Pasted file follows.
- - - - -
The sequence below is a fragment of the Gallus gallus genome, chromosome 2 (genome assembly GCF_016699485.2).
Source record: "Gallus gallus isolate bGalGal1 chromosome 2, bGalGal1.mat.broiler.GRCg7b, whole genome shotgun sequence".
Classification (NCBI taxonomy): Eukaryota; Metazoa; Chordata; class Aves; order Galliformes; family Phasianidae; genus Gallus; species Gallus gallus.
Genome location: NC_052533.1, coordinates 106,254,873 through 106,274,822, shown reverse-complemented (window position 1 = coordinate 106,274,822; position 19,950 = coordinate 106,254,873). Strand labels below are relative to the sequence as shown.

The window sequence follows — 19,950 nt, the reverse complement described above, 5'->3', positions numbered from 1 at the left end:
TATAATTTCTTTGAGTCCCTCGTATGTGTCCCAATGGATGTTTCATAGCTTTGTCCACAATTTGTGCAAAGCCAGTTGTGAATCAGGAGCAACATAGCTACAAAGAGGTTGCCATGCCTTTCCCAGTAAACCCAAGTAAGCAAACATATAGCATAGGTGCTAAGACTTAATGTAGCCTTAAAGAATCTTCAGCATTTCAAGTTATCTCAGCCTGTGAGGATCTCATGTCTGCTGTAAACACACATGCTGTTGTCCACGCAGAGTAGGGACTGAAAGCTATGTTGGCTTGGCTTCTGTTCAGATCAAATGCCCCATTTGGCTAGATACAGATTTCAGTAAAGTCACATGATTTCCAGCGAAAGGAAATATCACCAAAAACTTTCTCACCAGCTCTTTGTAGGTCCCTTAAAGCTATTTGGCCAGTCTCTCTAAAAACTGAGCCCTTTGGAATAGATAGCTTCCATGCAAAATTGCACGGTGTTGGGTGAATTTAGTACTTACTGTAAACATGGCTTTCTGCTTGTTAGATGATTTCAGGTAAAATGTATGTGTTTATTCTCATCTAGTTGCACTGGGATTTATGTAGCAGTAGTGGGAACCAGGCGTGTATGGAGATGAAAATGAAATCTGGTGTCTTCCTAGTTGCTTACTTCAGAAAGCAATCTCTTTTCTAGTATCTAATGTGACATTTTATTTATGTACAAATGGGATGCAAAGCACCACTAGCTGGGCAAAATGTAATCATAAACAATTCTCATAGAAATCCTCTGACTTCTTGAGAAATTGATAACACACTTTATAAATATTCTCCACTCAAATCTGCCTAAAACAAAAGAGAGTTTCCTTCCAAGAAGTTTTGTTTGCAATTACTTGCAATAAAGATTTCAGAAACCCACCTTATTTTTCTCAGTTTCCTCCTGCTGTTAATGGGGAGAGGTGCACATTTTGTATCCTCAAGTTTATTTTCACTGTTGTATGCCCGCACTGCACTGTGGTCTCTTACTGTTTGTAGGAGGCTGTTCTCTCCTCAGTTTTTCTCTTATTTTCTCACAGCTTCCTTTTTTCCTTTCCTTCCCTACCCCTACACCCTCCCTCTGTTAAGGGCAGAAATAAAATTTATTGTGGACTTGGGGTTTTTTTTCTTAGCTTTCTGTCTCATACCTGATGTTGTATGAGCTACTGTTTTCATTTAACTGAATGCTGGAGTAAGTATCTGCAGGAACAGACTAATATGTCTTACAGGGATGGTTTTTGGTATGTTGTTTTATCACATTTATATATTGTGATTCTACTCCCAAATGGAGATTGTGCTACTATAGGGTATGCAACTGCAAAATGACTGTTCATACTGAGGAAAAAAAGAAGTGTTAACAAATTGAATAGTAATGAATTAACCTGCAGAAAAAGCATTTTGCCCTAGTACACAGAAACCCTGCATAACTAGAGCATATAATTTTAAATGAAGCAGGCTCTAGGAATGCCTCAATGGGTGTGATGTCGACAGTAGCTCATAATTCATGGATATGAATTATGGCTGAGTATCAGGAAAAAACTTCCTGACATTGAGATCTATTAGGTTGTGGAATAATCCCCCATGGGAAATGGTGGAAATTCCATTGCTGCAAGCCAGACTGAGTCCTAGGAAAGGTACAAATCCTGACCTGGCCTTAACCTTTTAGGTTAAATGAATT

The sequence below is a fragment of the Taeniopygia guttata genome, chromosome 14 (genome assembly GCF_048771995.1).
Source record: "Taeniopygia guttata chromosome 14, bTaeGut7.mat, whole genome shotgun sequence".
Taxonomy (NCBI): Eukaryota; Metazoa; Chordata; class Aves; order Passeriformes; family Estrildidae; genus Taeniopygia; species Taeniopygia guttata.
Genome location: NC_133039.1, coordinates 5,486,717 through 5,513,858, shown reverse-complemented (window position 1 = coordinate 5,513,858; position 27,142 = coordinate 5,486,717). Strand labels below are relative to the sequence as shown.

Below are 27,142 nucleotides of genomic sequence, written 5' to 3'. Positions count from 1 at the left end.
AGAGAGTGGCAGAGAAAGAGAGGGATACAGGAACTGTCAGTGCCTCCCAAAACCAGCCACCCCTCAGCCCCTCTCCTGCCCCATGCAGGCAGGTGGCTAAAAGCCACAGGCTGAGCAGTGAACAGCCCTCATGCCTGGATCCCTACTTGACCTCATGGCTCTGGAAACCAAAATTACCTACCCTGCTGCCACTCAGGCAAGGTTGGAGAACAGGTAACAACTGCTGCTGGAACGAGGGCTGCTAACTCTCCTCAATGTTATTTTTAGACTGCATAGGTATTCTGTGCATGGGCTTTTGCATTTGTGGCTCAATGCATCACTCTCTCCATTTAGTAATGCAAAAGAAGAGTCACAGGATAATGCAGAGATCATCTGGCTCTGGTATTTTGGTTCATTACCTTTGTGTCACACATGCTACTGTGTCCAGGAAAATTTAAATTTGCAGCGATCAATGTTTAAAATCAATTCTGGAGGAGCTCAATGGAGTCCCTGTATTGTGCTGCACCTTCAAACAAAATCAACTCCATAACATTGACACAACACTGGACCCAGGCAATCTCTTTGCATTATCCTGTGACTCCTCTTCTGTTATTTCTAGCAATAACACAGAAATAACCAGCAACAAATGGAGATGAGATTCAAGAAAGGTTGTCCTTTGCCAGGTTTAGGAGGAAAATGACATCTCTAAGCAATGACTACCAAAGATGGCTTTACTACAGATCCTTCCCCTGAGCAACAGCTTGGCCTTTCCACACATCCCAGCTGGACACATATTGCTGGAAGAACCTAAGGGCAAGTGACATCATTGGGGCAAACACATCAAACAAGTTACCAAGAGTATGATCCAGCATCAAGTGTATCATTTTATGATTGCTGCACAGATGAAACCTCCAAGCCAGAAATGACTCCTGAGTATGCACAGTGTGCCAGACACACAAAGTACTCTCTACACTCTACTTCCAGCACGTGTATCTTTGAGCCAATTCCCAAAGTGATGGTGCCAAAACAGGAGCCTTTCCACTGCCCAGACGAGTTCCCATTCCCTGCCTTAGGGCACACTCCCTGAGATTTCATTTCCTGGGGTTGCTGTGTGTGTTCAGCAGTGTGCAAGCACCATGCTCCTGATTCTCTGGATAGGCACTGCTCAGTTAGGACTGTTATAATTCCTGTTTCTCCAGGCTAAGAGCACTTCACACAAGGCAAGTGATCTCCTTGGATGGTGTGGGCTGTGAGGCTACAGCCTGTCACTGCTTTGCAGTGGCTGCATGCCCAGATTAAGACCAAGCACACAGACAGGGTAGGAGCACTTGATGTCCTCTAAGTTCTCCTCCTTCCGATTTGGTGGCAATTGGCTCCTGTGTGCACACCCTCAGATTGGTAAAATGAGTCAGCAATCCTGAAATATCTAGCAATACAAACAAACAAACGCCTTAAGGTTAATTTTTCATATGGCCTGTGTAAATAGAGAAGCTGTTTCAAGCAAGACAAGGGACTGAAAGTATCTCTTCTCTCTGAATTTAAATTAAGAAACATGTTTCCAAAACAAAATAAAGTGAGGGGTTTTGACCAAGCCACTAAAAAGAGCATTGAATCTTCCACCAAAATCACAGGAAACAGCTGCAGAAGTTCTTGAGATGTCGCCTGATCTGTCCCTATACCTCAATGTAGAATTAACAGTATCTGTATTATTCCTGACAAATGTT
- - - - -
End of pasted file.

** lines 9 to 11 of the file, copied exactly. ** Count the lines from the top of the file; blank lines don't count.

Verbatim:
Taxonomy (NCBI): Eukaryota; Metazoa; Chordata; class Aves; order Passeriformes; family Estrildidae; genus Taeniopygia; species Taeniopygia guttata.
Genome location: NC_133039.1, coordinates 5,486,717 through 5,513,858, shown reverse-complemented (window position 1 = coordinate 5,513,858; position 27,142 = coordinate 5,486,717). Strand labels below are relative to the sequence as shown.

Below are 27,142 nucleotides of genomic sequence, written 5' to 3'. Positions count from 1 at the left end.